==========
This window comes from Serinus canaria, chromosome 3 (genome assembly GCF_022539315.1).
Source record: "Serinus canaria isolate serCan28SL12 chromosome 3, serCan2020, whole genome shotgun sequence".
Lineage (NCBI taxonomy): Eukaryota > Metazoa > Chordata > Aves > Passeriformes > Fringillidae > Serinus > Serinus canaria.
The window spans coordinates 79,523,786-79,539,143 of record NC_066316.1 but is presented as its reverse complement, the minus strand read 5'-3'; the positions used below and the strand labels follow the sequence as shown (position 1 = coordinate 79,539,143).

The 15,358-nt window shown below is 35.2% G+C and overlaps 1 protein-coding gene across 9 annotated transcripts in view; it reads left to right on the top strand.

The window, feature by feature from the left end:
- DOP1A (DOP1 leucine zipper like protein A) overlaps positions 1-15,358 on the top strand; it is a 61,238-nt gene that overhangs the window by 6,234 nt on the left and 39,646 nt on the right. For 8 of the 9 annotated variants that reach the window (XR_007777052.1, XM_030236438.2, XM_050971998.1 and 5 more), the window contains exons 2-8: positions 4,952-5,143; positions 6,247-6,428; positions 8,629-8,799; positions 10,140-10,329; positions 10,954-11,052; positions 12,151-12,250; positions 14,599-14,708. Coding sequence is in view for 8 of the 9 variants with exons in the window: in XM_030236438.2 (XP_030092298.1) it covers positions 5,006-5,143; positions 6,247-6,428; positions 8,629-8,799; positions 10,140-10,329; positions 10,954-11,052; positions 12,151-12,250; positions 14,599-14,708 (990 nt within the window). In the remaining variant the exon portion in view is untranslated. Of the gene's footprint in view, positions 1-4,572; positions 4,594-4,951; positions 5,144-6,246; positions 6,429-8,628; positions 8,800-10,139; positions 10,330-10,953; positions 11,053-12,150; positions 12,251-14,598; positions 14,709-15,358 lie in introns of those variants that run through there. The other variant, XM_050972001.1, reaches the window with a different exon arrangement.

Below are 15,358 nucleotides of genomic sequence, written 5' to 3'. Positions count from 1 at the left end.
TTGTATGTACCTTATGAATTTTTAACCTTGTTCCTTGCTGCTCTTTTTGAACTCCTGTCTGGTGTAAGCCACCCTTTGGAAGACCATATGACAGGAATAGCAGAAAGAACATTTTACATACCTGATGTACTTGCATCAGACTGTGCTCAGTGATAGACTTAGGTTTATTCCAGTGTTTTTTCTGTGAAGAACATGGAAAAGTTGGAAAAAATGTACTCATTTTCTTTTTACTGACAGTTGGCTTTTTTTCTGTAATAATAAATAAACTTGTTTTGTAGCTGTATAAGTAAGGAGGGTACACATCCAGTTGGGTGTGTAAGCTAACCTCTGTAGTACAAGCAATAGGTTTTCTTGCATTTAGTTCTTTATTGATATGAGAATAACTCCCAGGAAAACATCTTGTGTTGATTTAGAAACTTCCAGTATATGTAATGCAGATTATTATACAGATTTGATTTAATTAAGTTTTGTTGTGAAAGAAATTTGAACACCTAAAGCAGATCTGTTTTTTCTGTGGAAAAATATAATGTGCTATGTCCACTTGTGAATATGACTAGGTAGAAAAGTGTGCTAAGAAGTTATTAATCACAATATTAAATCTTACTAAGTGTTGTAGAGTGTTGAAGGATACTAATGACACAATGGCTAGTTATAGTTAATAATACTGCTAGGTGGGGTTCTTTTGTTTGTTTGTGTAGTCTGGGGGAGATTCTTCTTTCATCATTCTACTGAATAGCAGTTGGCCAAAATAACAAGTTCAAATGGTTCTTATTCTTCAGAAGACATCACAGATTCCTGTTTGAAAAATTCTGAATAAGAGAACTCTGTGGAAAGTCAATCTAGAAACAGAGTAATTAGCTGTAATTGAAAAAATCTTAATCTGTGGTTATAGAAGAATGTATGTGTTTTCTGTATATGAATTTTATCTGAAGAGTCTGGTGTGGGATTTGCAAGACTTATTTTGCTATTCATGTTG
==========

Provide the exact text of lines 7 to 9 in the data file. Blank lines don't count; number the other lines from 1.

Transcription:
- DOP1A (DOP1 leucine zipper like protein A) overlaps positions 1-15,358 on the top strand; it is a 61,238-nt gene that overhangs the window by 6,234 nt on the left and 39,646 nt on the right. For 8 of the 9 annotated variants that reach the window (XR_007777052.1, XM_030236438.2, XM_050971998.1 and 5 more), the window contains exons 2-8: positions 4,952-5,143; positions 6,247-6,428; positions 8,629-8,799; positions 10,140-10,329; positions 10,954-11,052; positions 12,151-12,250; positions 14,599-14,708. Coding sequence is in view for 8 of the 9 variants with exons in the window: in XM_030236438.2 (XP_030092298.1) it covers positions 5,006-5,143; positions 6,247-6,428; positions 8,629-8,799; positions 10,140-10,329; positions 10,954-11,052; positions 12,151-12,250; positions 14,599-14,708 (990 nt within the window). In the remaining variant the exon portion in view is untranslated. Of the gene's footprint in view, positions 1-4,572; positions 4,594-4,951; positions 5,144-6,246; positions 6,429-8,628; positions 8,800-10,139; positions 10,330-10,953; positions 11,053-12,150; positions 12,251-14,598; positions 14,709-15,358 lie in introns of those variants that run through there. The other variant, XM_050972001.1, reaches the window with a different exon arrangement.

Below are 15,358 nucleotides of genomic sequence, written 5' to 3'. Positions count from 1 at the left end.
TTGTATGTACCTTATGAATTTTTAACCTTGTTCCTTGCTGCTCTTTTTGAACTCCTGTCTGGTGTAAGCCACCCTTTGGAAGACCATATGACAGGAATAGCAGAAAGAACATTTTACATACCTGATGTACTTGCATCAGACTGTGCTCAGTGATAGACTTAGGTTTATTCCAGTGTTTTTTCTGTGAAGAACATGGAAAAGTTGGAAAAAATGTACTCATTTTCTTTTTACTGACAGTTGGCTTTTTTTCTGTAATAATAAATAAACTTGTTTTGTAGCTGTATAAGTAAGGAGGGTACACATCCAGTTGGGTGTGTAAGCTAACCTCTGTAGTACAAGCAATAGGTTTTCTTGCATTTAGTTCTTTATTGATATGAGAATAACTCCCAGGAAAACATCTTGTGTTGATTTAGAAACTTCCAGTATATGTAATGCAGATTATTATACAGATTTGATTTAATTAAGTTTTGTTGTGAAAGAAATTTGAACACCTAAAGCAGATCTGTTTTTTCTGTGGAAAAATATAATGTGCTATGTCCACTTGTGAATATGACTAGGTAGAAAAGTGTGCTAAGAAGTTATTAATCACAATATTAAATCTTACTAAGTGTTGTAGAGTGTTGAAGGATACTAATGACACAATGGCTAGTTATAGTTAATAATACTGCTAGGTGGGGTTCTTTTGTTTGTTTGTGTAGTCTGGGGGAGATTCTTCTTTCATCATTCTACTGAATAGCAGTTGGCCAAAATAACAAGTTCAAATGGTTCTTATTCTTCAGAAGACATCACAGATTCCTGTTTGAAAAATTCTGAATAAGAGAACTCTGTGGAAAGTCAATCTAGAAACAGAGTAATTAGCTGTAATTGAAAAAATCTTAATCTGTGGTTATAGAAGAATGTATGTGTTTTCTGTATATGAATTTTATCTGAAGAGTCTGGTGTGGGATTTGCAAGACTTATTTTGCTATTCATGTTG